Tags:Kāhui AkoCommunities of LearningCollaborationLeadership Principal

Case Studies
02/02/2020
5 min read

Kāhui Ako: Circles of Engagement

A Kāhui Ako (Community of Learning) is a group of education providers, all coming together under the common goal of helping students be their best.  

It is an excellent way to share ideas and learn from one another, but it can pose logistical challenges – especially in a rural setting. With schools of all different backgrounds coming together, there can be a real mix – and conflict – of deciles, social backgrounds, cultures and school sizes.  

In our bespoke Kāhui Ako work, we helped one Lead Principal who supported a rural community of 15 schools – and learned a lot about ourselves along the way.  

The setting: Two distinct circles 

The Kāhui Ako had two distinct groups within it:  

  • The inner circle, schools that were actively engaged with the work of the Kāhui Ako. These individuals were in full support of the Lead Principal, and believed collaboration would deliver results for all.  

  • The outer circle, schools that were skeptical about the benefits to students, teachers or community. They participated in the Kāhui Ako in name only, taking advantage of the release budget and management units afforded to Within- and Across- School Teachers (WST and AST respectively).  

The Lead Principal therefore had an integration project in mind – bringing both circles to the same space emotionally, and garnering buy-in from everyone involved. With re-election looming, the plan needed to be concise and effective.  

The project: A change management intervention 

The key to success for this Kāhui Ako was co-construction. With Springboard Trust’s help, a period of change management support ensured the group of principals all met together, presented in strategic planning workshops and developed a plan that resonated with the entire community.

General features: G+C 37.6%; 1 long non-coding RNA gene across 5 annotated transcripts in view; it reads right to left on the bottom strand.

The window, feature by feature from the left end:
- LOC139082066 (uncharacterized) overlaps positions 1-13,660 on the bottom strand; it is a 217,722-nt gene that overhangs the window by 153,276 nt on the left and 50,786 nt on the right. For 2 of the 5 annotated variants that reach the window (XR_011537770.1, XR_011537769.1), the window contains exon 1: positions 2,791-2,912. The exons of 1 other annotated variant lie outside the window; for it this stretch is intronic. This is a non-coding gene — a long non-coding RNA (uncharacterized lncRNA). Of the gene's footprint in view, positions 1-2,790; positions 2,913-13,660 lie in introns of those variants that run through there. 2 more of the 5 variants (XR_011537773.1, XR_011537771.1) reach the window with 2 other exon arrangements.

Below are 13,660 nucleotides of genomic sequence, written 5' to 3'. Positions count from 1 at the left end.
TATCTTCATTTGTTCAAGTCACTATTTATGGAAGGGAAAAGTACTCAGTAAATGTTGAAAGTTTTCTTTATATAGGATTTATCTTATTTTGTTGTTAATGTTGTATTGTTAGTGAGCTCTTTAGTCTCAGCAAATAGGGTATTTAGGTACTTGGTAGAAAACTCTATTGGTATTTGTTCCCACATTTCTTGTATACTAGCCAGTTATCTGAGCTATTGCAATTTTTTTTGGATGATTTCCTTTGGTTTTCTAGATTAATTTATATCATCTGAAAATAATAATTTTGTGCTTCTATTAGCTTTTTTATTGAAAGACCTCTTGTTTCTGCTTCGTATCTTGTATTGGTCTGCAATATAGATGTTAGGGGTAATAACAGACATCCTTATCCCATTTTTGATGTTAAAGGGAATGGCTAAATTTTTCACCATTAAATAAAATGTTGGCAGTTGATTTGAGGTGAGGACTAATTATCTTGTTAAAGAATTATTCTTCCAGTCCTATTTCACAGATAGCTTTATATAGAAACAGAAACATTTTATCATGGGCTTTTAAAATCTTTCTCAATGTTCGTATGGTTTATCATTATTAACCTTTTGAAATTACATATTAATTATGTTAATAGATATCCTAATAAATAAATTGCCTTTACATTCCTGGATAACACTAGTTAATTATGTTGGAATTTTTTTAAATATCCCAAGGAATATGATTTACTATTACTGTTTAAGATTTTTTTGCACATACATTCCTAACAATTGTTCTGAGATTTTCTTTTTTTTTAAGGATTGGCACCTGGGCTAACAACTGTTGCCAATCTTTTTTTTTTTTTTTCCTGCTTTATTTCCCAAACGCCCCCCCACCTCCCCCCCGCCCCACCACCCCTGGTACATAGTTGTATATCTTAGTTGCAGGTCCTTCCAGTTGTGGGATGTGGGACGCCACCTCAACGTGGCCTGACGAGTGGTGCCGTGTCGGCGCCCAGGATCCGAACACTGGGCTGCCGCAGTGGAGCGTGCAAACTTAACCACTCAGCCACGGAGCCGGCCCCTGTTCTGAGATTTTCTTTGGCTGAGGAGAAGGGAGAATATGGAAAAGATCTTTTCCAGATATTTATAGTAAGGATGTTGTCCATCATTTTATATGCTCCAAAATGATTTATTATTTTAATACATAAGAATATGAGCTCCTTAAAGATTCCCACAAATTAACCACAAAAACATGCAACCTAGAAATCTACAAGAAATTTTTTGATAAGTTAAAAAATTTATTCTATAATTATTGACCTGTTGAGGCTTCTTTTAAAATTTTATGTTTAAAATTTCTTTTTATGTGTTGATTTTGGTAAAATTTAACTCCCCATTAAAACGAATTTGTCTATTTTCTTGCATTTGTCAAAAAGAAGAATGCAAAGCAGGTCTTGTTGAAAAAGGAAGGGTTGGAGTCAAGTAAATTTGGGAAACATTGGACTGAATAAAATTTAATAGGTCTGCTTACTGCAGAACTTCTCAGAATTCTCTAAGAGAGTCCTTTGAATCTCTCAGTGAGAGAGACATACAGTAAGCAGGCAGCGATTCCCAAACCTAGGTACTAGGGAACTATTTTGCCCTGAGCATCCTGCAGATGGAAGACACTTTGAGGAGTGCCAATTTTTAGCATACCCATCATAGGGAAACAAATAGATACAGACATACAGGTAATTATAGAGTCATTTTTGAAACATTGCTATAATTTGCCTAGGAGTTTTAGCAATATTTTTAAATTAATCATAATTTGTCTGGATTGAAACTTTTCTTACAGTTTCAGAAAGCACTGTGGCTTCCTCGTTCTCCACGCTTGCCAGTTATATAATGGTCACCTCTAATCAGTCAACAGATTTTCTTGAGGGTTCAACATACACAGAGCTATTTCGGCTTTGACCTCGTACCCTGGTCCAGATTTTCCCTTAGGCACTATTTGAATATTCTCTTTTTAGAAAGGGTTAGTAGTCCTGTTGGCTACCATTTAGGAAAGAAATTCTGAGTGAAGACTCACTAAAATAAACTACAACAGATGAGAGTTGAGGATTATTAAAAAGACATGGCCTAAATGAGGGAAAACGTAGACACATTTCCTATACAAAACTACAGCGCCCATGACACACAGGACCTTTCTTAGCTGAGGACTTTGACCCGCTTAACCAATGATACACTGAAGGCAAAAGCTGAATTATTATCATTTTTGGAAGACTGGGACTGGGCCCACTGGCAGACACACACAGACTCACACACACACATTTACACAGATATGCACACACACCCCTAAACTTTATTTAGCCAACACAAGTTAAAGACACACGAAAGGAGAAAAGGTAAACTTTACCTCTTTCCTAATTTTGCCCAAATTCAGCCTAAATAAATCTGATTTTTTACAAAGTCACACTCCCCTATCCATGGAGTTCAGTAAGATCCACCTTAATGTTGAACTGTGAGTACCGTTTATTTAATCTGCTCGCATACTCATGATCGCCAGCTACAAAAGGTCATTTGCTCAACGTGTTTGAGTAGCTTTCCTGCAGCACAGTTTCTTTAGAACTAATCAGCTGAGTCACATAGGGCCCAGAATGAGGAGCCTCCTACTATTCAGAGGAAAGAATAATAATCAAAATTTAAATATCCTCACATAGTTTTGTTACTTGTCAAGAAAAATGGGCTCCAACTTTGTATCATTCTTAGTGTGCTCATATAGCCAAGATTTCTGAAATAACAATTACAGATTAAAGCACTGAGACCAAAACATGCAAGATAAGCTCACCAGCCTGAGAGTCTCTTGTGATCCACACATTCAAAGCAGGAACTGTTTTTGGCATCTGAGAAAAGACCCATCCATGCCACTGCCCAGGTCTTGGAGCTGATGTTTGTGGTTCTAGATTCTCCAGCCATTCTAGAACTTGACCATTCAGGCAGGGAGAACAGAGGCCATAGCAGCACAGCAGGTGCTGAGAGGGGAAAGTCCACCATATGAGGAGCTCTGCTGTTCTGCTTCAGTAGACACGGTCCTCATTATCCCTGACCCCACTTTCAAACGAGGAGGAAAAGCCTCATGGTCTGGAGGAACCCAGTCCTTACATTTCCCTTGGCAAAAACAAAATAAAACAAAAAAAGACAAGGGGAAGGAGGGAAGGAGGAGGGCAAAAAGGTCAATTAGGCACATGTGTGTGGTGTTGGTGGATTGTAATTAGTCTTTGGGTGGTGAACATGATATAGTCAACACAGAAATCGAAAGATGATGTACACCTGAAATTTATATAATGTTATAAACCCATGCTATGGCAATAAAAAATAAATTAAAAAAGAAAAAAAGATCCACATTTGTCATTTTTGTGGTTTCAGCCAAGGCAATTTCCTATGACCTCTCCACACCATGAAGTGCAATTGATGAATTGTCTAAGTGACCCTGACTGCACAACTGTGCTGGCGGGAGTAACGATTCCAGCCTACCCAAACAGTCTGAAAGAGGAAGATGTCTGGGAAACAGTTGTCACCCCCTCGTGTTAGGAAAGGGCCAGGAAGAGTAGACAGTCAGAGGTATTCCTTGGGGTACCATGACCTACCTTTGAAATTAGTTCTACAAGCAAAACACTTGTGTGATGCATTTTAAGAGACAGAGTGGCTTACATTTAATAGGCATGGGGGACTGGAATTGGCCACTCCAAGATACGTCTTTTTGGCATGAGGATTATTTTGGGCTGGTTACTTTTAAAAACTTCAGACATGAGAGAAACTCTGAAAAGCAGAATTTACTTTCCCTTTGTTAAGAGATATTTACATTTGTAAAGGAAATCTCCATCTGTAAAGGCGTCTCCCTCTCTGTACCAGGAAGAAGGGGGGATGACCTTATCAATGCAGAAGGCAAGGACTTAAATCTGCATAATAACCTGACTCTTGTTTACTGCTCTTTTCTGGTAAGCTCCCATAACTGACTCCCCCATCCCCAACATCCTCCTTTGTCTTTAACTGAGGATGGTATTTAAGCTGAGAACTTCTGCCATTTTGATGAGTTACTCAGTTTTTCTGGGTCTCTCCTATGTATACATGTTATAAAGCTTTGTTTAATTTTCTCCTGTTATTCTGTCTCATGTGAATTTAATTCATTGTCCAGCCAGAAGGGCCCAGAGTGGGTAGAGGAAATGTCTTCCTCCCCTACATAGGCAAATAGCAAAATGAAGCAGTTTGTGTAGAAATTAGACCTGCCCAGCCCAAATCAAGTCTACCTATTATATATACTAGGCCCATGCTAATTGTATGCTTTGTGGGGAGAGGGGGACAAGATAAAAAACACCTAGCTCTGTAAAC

That is not to say it was easy. Higher decile schools in the group did not see any benefits in collaborating on curriculum or teacher development, as their students already excelled academically. So, the Kāhui Ako’s goals focused on coherent learner pathways instead, developing three core goals:  

  1. School to school transitions 

  2. Student and staff wellbeing 

  3. Partnerships with friends and whanau  

The Kāhui Ako spent time crafting an evocative story about the backdrop of their plan, taking into account social profile, historical narrative and the collective expectation of working together.  

Following this was an operational discussion, in which all principals agreed the Lead should have accountability for the new strategic plan. They also agreed that some WST roles would be reworked to function alongside ASTs to support the plan, rather than focus on in-school inquiry.  

The outcome: Collaborative commitment 

One school did leave the Kāhui Ako through this process, but for geographic reasons more than anything else. Apart from this, all schools are now firmly committed to the cause.  

The Lead Principal was unanimously re-elected by remaining principals, and the group’s collaborative leadership has gone from strength to strength.

With clarity of purpose and a commitment to change from all those involved, this Kāhui Ako is prepared to foster potential in each and every one of its schools.

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